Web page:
Rosberg duly served the five second time penalty at his second pitstop, but a hiccup with the team director’s stopwatch meant that Rosberg spent eight seconds stationary instead of the five incurred from his penalty. It was insult to injury. Rosberg emerged from the pits still in fourth, but was unable to ever get on terms with Verstappen ahead of him. While Hamilton admitted after the race that he had turned down his engine power after the third lap and cruised to the finish, Rosberg appeared bereft of pace. The Mercedes is a dominant car when leading, but the evidence suggests that it has difficulty following cars ahead of it. The second half of the season may become far more interesting if the Red Bulls can improve their qualifying pace or consistently get better starts than the Mercedes pair. It would be a big ask, considering the pace advantage Mercedes currently holds during qualifying.

Ferrari had an anonymous outing in Germany, finishing fifth and six some thirty seconds behind Hamilton. In the same week that the Scuderia lost their highly regarded technical chief James Allison, they found themselves losing second position in the constructors’ championship to Red Bull, who are looking stronger with each passing race. Vettel’s frustration was evident on track, questioning the team’s strategy over the radio and unilaterally deciding not to pit when instructed. Ferrari promised much for 2016 and have failed to deliver. With one of their key personnel gone, it will be a long hard road the team from Maranello must walk before they can challenge for race wins again, let alone a championship.

The Ferrari of Sebastian Vettel during what was a disappointing day for the prancing horse.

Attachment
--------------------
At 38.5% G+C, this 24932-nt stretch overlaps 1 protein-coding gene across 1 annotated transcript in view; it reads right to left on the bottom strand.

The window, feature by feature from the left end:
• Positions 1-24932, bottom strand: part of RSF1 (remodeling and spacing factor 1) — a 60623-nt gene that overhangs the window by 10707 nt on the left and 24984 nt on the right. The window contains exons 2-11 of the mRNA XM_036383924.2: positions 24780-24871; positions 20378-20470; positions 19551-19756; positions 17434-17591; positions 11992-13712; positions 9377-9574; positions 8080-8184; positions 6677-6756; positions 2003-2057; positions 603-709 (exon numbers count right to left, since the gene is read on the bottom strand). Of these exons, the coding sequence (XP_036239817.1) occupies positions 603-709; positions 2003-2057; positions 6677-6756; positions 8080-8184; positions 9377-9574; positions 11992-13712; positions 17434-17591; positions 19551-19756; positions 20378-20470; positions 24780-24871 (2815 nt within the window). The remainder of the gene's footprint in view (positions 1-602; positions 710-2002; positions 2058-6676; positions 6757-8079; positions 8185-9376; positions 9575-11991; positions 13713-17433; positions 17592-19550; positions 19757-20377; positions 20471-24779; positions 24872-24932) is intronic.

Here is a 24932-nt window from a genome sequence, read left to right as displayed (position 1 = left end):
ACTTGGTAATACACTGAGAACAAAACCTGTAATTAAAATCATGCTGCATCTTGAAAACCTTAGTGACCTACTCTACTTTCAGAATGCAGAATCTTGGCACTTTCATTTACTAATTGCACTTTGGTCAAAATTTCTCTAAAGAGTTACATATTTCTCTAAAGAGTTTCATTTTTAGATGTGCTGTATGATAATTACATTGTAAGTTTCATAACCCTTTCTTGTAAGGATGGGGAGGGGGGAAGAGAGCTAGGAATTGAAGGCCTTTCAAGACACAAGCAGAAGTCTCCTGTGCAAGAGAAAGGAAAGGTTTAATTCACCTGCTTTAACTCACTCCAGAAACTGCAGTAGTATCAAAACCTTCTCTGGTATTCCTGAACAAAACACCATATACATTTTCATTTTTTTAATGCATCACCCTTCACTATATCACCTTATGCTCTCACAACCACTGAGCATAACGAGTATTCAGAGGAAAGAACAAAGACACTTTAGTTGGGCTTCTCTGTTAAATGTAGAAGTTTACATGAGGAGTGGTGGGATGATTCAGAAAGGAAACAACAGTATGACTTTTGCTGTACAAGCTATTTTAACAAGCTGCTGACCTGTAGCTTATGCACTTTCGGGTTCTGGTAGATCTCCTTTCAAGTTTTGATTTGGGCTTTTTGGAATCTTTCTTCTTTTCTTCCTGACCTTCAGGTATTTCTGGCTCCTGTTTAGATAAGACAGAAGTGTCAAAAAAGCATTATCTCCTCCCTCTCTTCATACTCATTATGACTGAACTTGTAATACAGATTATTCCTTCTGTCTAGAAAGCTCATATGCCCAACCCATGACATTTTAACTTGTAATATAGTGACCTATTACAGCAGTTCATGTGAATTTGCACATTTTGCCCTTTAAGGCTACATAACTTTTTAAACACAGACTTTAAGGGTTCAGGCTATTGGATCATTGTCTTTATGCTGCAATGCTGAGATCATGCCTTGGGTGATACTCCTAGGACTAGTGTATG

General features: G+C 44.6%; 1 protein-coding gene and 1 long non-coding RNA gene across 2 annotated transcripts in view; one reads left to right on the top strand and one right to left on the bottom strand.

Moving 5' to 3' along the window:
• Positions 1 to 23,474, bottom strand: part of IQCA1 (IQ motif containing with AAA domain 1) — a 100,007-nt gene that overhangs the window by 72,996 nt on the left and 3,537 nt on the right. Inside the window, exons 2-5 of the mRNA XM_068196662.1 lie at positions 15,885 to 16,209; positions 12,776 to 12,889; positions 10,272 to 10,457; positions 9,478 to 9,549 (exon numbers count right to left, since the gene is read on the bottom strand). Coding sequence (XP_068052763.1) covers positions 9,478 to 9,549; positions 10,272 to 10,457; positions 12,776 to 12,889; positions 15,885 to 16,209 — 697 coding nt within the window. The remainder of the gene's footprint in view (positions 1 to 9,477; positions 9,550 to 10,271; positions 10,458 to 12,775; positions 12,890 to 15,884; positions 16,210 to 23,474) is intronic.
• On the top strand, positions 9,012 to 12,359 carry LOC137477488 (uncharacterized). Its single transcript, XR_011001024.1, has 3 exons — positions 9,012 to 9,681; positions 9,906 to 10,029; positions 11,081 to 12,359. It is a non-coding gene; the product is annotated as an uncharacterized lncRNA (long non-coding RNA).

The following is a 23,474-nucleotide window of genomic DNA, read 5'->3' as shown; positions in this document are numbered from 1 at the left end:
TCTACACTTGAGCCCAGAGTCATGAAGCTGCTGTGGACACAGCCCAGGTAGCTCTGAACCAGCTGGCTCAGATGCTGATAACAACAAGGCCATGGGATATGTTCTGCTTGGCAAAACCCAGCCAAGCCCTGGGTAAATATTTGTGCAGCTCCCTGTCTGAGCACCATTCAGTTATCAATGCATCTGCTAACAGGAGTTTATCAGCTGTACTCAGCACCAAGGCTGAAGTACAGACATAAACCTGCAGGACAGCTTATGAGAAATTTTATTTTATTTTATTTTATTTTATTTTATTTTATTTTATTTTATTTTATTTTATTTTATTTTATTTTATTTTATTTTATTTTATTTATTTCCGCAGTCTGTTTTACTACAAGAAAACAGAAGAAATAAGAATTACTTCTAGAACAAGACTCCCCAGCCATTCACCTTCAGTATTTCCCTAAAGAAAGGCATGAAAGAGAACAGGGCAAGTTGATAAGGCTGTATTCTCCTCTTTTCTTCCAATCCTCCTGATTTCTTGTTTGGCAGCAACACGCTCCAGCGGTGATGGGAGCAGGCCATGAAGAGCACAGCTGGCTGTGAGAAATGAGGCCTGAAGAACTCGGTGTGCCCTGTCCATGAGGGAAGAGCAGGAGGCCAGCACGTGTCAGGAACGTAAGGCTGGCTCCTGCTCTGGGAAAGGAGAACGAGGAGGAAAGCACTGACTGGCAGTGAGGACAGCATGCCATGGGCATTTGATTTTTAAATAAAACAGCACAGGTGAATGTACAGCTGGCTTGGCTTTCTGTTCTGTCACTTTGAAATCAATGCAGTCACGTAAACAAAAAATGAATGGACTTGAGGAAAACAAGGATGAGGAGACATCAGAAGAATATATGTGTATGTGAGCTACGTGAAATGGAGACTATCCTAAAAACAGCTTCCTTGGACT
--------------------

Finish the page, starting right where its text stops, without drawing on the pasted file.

The Ferrari of Sebastian Vettel during what was a disappointing day for the prancing horse.

Nico Hulkenberg continued a strong run of form and was seventh for Force India. Jenson Button was eighth for McLaren who have improved dramatically since the beginning of the season. Button passed Valterri Bottas in the Williams for eighth on the penultimate lap. Williams had attempted a daring two stop strategy comprising a very long second stint. Unfortunately for the Finn the strategy failed to pay off and his tyres hit the ‘cliff’ meaning they rapidly lost performance towards the end of the race. Button passed him easily but the other Foce India of Perez was too far back to capitalise. Fernando Alonso was battling in the points for the majority of the race, but was passed by Perez for tenth in the closing laps as he had to conserve fuel and nurse his worn tyres.

Hamilton has now won six of the last seven races, and won the last four races in a row. It is the first time in Formula 1 history that two drivers have won four consecutive races in the season – Rosberg also won the first four races of the season. It was another dark day for Rosberg, who has watched on as his once commanding championship lead evaporated over the past six weeks. Few would bet on Rosberg to be Champion from here, and he has a lot of soul-searching to do over the summer break.

Daniel Ricciardo celebrates his second place finish on what was his 100th Formula 1 start in unique fashion.
Daniel Ricciardo celebrates his second place finish in what was his 100th F1 start in unique fashion.

Formula 1 will return at Spa Francorchamps on August 28 for the Belgian Grand Prix.